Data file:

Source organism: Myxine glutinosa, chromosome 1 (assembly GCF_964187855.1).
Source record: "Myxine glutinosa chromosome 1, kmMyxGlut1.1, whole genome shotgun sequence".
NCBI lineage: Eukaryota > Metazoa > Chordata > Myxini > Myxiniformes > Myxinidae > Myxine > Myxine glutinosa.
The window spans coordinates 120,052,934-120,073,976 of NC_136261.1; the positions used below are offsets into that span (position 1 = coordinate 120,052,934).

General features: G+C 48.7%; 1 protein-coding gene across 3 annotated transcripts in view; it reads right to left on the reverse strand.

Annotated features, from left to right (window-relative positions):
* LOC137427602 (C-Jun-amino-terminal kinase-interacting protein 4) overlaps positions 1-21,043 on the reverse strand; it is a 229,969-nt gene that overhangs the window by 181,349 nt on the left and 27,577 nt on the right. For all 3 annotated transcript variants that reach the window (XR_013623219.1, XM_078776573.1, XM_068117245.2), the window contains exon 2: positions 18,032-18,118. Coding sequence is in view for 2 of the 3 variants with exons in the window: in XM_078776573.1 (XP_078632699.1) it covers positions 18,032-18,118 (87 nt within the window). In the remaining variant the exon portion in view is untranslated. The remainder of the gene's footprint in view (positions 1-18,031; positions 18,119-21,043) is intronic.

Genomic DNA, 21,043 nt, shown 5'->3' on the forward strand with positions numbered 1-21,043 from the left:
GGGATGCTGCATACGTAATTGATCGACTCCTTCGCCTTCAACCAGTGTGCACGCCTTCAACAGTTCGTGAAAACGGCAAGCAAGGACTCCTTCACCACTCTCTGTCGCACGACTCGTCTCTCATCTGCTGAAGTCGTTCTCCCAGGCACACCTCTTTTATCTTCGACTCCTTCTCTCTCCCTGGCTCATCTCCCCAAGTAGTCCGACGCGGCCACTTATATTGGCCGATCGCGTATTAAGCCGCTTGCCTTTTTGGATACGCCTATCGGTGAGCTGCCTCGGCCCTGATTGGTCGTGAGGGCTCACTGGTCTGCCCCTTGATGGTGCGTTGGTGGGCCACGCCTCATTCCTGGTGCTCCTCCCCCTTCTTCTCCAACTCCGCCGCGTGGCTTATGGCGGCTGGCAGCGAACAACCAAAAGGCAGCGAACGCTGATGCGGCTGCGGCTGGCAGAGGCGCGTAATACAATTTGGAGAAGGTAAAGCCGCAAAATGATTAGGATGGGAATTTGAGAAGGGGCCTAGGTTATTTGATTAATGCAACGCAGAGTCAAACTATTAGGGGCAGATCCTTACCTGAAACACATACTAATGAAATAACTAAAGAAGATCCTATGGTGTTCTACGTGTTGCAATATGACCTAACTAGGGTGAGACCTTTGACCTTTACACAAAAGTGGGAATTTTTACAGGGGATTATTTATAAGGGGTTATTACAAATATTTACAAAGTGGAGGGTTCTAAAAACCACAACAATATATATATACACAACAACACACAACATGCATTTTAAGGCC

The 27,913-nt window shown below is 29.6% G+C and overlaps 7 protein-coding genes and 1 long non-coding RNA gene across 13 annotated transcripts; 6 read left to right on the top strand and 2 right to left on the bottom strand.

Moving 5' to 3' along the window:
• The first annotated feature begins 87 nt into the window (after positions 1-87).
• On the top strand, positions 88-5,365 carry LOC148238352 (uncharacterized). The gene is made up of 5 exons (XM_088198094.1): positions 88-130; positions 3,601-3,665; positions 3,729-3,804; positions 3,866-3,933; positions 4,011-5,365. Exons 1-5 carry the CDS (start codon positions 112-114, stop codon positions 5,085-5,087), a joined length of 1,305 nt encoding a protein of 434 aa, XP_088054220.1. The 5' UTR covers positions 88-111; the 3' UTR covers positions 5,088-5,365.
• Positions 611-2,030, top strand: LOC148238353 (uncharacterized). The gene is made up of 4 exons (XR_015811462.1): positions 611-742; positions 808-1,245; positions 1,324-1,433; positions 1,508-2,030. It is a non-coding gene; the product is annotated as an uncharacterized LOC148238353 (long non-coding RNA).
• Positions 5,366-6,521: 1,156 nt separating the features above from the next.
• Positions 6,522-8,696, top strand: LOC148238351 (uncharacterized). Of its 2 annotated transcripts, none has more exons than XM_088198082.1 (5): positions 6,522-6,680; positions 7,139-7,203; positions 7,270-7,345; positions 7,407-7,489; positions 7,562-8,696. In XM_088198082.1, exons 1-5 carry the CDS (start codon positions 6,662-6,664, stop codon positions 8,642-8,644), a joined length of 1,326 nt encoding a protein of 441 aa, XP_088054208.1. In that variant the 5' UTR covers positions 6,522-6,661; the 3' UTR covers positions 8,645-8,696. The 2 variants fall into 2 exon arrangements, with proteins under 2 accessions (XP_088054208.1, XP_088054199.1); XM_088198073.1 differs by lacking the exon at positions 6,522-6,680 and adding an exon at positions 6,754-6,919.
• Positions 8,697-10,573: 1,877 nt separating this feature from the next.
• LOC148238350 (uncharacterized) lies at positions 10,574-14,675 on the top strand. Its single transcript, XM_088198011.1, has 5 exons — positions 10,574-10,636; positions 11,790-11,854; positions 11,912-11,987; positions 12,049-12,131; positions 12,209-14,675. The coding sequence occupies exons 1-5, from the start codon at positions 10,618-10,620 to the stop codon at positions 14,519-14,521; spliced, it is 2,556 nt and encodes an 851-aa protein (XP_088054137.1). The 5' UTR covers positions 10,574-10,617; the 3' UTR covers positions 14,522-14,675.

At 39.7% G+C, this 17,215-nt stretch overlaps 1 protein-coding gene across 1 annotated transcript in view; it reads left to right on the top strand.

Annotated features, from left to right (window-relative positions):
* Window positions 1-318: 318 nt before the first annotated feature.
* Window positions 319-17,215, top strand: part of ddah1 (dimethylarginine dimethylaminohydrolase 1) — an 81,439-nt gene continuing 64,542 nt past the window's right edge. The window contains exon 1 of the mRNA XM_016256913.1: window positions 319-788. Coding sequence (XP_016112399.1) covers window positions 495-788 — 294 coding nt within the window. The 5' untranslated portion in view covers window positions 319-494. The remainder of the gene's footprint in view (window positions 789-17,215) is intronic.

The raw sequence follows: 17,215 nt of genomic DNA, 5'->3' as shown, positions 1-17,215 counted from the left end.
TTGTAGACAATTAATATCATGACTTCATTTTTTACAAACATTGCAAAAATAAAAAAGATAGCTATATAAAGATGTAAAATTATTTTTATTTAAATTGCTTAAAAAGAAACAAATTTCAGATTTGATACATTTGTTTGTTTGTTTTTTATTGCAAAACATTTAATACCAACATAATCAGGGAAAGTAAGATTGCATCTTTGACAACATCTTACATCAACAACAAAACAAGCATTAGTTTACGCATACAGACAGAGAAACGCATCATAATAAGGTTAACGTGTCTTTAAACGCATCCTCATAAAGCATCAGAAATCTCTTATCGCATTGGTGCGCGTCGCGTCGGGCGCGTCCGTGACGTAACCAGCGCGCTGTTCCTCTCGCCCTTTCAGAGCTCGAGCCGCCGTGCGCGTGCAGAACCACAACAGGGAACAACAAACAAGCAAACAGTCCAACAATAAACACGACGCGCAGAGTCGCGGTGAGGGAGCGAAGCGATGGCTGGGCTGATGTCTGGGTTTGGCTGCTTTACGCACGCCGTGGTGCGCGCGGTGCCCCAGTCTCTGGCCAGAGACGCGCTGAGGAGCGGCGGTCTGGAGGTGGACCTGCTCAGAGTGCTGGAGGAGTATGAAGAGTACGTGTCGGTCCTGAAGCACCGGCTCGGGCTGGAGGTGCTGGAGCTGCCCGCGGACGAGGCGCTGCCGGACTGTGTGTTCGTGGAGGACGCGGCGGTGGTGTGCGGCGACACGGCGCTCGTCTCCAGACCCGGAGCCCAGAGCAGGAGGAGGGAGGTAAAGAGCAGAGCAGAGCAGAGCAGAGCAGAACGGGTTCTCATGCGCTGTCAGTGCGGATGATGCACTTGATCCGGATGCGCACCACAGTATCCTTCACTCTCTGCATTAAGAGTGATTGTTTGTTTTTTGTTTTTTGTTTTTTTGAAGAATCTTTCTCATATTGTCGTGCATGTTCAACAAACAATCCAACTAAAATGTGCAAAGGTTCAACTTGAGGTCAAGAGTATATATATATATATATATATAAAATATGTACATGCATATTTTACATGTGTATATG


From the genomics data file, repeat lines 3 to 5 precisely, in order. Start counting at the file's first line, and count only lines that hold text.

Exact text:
NCBI lineage: Eukaryota > Metazoa > Chordata > Myxini > Myxiniformes > Myxinidae > Myxine > Myxine glutinosa.
The window spans coordinates 120,052,934-120,073,976 of NC_136261.1; the positions used below are offsets into that span (position 1 = coordinate 120,052,934).

General features: G+C 48.7%; 1 protein-coding gene across 3 annotated transcripts in view; it reads right to left on the reverse strand.